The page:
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School district addresses reading concerns


TTSD plans sessions with teachers to answer questions about new curriculum

The Tigard-Tualatin School District has laid out plans to smooth a bumpy reading adoption that has concerned several teachers across the district.

In September, Tigard-Tualatin teachers union president told the School Board teachers were struggling with a newly installed reading curriculum, and asked the district to make changes to the way future curriculum changes are implemented.

In May, the district purchased a new, harder reading curriculum, in line with Common Core reading standards, which are set to take effect next year.

The new coursework requires students to read much more nonfiction work, as well as poetry.

Haliski said teachers did not receive proper training or clear instruction on what was expected of them to teach students, and many did not receive the needed books and materials in time for the start of school.

At the School Board meeting Monday night, Superintendent Ernie Brown said some of the problems teachers were facing were part of regular growing pains.

“What we are going through right now are things associated with a new adoption that impacts a really large number of teachers and a large number of students,” he said. “It is about being diligent to continue to engage with teachers, administrators and the central office.”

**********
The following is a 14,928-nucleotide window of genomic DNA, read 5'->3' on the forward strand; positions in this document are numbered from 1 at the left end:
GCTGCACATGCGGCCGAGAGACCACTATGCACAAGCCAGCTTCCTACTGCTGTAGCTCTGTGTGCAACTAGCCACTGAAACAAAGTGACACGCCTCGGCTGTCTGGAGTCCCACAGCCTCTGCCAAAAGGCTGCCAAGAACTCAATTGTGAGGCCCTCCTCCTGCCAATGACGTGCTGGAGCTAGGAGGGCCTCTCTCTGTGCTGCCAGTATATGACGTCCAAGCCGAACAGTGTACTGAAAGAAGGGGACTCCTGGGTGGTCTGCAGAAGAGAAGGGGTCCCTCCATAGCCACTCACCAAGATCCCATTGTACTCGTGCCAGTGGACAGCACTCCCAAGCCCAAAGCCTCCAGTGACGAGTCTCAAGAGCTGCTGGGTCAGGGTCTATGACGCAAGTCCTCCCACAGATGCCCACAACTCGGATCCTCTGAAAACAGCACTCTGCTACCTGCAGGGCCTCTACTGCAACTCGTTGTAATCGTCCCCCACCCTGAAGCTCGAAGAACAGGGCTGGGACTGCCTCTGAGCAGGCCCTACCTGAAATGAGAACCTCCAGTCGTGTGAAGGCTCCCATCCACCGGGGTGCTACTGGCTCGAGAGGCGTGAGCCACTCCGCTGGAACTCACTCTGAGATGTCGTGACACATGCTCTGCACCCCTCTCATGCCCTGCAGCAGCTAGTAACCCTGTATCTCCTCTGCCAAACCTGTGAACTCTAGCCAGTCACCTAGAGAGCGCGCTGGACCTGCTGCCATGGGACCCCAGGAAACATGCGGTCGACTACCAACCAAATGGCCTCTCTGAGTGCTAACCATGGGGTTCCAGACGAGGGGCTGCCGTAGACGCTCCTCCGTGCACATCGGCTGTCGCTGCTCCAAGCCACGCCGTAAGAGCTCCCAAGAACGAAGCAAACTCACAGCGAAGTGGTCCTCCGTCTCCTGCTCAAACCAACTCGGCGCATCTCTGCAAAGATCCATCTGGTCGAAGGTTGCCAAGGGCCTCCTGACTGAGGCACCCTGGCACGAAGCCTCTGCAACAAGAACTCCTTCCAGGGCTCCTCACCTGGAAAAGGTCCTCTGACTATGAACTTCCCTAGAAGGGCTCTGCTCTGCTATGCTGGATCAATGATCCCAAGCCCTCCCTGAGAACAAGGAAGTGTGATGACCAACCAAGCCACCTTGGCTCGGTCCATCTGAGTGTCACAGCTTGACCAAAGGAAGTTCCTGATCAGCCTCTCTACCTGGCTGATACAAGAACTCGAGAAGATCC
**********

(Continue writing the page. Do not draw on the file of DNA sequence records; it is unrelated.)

Last week, the district released a plan for addressing the problem, saying it would offer after-school training sessions focused on topics teachers have identified, including how much time to spend on reading, vocabulary and writing, as well as strategies for keeping students engaged.

Schools will also give teachers time to sit in on colleague’s lessons, the district said, and hold a special training day in December with the textbook publishers to generate ideas for improvement.

For years, the district’s elementary school reading program has been well received, and often touted by district leaders as one of its best programs.

That level of accomplishment came from making sure that teachers got the same training across the board, Brown said.

“There was a commitment to making sure that the reading program is the reading program, no matter what school you go to or what experience you have," he said. "There is a commitment to moving forward in a really coordinated fashion, and when things come up, we address it throughout all 10 elementary schools. They all get the same information and clarifications.”

Brown said the district has received several questions about the new reading program from concerned teachers and the district would address them.

“We have a lot of really good people working really hard to answer all of those questions, and we will eventually get through it,” he said. “It’s a new adoption, and there are some elements to it that are different that our teachers haven’t experienced before, and its our responsibility to understand where people are having some stress and get to work on alleviating that. I’m very confident that we are focused on doing just that.”